Last year Cracker took a break from releasing new material to compile Garage D’Or (Virgin), a two-CD set featuring the so-called hits on one disc and rarities, outtakes, and the like on the other. If that release proved anything, it was that after four albums in close to twice as many years, David Lowery’s post–Camper Van Beethoven outfit had just enough good material to fill one disc — without a song to spare.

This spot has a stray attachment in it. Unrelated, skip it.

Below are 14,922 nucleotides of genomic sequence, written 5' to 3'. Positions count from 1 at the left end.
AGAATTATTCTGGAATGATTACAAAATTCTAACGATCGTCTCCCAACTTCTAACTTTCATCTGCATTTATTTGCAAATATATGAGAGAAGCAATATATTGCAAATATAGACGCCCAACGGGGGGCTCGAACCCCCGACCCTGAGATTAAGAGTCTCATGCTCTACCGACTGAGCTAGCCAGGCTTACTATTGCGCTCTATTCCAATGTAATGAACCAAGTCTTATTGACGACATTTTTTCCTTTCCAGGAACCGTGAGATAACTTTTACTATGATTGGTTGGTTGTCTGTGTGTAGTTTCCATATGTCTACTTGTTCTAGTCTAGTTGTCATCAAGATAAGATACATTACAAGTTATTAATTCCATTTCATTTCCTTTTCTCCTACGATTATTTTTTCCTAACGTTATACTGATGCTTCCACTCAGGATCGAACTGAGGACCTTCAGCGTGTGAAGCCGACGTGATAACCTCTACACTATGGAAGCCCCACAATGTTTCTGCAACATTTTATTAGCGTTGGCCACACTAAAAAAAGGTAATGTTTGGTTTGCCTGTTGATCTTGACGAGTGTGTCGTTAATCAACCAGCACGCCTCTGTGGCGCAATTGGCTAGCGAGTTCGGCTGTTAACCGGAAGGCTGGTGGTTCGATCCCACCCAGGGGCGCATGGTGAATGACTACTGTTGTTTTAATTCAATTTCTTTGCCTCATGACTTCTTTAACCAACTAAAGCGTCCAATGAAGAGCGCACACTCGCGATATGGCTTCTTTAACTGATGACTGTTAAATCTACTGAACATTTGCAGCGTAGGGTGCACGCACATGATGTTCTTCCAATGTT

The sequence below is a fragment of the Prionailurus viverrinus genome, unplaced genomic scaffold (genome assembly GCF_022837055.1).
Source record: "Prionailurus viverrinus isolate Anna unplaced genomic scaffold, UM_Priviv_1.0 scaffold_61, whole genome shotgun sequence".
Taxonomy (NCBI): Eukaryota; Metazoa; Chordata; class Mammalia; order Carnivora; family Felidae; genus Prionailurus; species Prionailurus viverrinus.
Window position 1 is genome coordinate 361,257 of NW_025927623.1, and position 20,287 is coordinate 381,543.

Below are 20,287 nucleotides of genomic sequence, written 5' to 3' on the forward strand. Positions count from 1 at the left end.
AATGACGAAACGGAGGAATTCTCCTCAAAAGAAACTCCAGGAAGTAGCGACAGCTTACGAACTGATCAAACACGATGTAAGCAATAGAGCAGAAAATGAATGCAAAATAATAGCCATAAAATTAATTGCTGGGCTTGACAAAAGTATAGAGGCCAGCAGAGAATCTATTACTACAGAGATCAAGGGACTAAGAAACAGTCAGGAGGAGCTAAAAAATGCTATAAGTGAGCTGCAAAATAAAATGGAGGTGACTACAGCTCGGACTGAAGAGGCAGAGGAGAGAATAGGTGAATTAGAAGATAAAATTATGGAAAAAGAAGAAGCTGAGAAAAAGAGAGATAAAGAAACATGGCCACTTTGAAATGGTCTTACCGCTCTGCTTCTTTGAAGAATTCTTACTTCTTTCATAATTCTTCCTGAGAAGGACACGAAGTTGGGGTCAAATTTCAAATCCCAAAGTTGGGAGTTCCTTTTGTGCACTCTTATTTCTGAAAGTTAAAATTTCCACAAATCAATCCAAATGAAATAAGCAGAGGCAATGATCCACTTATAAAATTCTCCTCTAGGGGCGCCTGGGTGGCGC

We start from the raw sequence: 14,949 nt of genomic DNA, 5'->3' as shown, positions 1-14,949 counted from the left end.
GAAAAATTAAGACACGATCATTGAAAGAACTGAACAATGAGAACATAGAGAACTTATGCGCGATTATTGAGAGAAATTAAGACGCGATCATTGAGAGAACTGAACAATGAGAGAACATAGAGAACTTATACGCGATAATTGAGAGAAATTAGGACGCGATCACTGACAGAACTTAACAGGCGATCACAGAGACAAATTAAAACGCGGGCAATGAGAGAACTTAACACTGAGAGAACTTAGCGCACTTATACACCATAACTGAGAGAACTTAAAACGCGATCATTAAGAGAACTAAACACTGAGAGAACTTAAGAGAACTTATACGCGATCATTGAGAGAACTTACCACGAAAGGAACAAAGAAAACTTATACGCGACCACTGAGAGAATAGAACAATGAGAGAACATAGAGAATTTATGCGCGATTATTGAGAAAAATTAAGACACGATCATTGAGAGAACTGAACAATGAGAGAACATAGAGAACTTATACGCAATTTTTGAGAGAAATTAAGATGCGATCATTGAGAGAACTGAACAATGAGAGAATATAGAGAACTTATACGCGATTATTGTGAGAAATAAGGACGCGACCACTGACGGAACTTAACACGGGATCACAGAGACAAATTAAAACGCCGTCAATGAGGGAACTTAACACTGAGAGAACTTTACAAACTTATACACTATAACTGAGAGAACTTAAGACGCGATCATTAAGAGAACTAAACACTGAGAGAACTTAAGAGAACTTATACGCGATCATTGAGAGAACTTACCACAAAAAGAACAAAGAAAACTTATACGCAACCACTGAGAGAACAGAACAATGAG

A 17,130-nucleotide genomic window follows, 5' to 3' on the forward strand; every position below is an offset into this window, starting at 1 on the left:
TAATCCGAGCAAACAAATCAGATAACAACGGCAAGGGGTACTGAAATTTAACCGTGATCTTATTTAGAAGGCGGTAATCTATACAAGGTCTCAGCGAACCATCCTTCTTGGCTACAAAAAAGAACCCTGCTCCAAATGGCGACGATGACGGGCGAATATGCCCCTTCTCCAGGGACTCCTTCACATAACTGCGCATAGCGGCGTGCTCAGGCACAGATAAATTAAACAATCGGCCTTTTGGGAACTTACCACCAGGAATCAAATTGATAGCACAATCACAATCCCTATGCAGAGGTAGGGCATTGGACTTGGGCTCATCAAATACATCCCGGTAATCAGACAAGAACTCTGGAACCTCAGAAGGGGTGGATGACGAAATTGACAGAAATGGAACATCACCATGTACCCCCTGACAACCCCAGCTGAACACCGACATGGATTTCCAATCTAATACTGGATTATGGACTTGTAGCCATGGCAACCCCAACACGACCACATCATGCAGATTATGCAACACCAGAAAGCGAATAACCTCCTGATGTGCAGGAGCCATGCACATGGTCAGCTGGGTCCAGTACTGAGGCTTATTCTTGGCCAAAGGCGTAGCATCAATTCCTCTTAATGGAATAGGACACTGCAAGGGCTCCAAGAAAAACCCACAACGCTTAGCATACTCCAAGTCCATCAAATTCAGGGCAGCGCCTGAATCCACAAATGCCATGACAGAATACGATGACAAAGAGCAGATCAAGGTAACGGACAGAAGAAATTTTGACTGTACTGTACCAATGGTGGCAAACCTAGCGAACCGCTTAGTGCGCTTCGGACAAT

Forever isn’t much of a departure for Cracker in that or in any other sense. Big, ringing, rootsy guitars, foot-stomping sing-along choruses, and a nice helping of post-grad stoner intellectualism are still the order of the day for this band of survivors. And for every track that satisfies, there are at least a couple of clunkers, just as on the four previous CDs. The disc begins with the moody and overly textured "Brides of Neptune"; it’s not until the third track, the wry "Don’t Bring Us Down," that the action picks up. The string introduction that gives way to the blasting guitars of "You Should Be Guarded by Moneys" works well, and the twisted reference to "drinking cheap wine and popping pills" on the amusing holiday ditty "Merry Christmas, Emily" is vintage Cracker. It’s when the band venture too far from their roots that things get dicy. "Shameless" is a harmless if ineffective stab at Southern soul, and "What You’re Missing" is an unnecessary faux rap novelty. "One Fine Day," on the other hand, is the kind of stick-to-your-ribs brawny rocker that Virgin might find suitable for a follow-up to Garage D’Or in 2011.